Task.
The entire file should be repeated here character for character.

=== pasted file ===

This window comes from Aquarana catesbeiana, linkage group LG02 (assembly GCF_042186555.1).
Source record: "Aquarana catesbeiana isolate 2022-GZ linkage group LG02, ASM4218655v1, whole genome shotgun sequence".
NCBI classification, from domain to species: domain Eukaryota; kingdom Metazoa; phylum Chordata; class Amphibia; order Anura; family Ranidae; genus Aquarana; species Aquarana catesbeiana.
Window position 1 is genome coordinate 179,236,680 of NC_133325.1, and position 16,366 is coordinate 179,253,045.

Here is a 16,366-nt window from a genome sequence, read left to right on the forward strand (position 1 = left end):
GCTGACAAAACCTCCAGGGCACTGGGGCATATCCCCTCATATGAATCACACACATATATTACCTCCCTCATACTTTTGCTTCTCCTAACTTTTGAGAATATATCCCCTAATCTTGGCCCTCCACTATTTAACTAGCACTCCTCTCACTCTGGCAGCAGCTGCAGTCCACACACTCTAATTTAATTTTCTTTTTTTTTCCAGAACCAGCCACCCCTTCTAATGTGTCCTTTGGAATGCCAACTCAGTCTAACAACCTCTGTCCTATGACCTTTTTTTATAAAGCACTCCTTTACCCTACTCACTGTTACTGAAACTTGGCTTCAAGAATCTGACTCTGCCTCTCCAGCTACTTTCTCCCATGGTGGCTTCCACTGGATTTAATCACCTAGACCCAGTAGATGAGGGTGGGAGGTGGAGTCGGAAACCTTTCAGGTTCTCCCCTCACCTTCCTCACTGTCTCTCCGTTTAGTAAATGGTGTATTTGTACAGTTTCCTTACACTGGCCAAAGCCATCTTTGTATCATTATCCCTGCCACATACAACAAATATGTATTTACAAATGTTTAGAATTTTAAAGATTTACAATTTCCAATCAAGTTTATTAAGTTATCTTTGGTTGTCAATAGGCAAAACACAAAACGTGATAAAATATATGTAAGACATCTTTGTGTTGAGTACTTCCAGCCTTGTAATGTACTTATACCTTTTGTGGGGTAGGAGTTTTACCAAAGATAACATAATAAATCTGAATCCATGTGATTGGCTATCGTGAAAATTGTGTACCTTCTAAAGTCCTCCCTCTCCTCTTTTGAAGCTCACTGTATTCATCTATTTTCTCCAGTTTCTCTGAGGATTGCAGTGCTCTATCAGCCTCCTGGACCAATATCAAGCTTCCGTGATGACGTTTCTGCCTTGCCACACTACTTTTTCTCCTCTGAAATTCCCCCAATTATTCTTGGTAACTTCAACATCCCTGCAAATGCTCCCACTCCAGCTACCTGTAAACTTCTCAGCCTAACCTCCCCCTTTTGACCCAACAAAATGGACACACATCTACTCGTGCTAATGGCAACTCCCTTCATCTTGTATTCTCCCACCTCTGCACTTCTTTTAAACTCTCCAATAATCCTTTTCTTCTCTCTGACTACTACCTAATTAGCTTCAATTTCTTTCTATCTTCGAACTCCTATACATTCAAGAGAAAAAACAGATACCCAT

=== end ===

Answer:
This window comes from Aquarana catesbeiana, linkage group LG02 (assembly GCF_042186555.1).
Source record: "Aquarana catesbeiana isolate 2022-GZ linkage group LG02, ASM4218655v1, whole genome shotgun sequence".
NCBI classification, from domain to species: domain Eukaryota; kingdom Metazoa; phylum Chordata; class Amphibia; order Anura; family Ranidae; genus Aquarana; species Aquarana catesbeiana.
Window position 1 is genome coordinate 179,236,680 of NC_133325.1, and position 16,366 is coordinate 179,253,045.

Here is a 16,366-nt window from a genome sequence, read left to right on the forward strand (position 1 = left end):
GCTGACAAAACCTCCAGGGCACTGGGGCATATCCCCTCATATGAATCACACACATATATTACCTCCCTCATACTTTTGCTTCTCCTAACTTTTGAGAATATATCCCCTAATCTTGGCCCTCCACTATTTAACTAGCACTCCTCTCACTCTGGCAGCAGCTGCAGTCCACACACTCTAATTTAATTTTCTTTTTTTTTCCAGAACCAGCCACCCCTTCTAATGTGTCCTTTGGAATGCCAACTCAGTCTAACAACCTCTGTCCTATGACCTTTTTTTATAAAGCACTCCTTTACCCTACTCACTGTTACTGAAACTTGGCTTCAAGAATCTGACTCTGCCTCTCCAGCTACTTTCTCCCATGGTGGCTTCCACTGGATTTAATCACCTAGACCCAGTAGATGAGGGTGGGAGGTGGAGTCGGAAACCTTTCAGGTTCTCCCCTCACCTTCCTCACTGTCTCTCCGTTTAGTAAATGGTGTATTTGTACAGTTTCCTTACACTGGCCAAAGCCATCTTTGTATCATTATCCCTGCCACATACAACAAATATGTATTTACAAATGTTTAGAATTTTAAAGATTTACAATTTCCAATCAAGTTTATTAAGTTATCTTTGGTTGTCAATAGGCAAAACACAAAACGTGATAAAATATATGTAAGACATCTTTGTGTTGAGTACTTCCAGCCTTGTAATGTACTTATACCTTTTGTGGGGTAGGAGTTTTACCAAAGATAACATAATAAATCTGAATCCATGTGATTGGCTATCGTGAAAATTGTGTACCTTCTAAAGTCCTCCCTCTCCTCTTTTGAAGCTCACTGTATTCATCTATTTTCTCCAGTTTCTCTGAGGATTGCAGTGCTCTATCAGCCTCCTGGACCAATATCAAGCTTCCGTGATGACGTTTCTGCCTTGCCACACTACTTTTTCTCCTCTGAAATTCCCCCAATTATTCTTGGTAACTTCAACATCCCTGCAAATGCTCCCACTCCAGCTACCTGTAAACTTCTCAGCCTAACCTCCCCCTTTTGACCCAACAAAATGGACACACATCTACTCGTGCTAATGGCAACTCCCTTCATCTTGTATTCTCCCACCTCTGCACTTCTTTTAAACTCTCCAATAATCCTTTTCTTCTCTCTGACTACTACCTAATTAGCTTCAATTTCTTTCTATCTTCGAACTCCTATACATTCAAGAGAAAAAACAGATACCCAT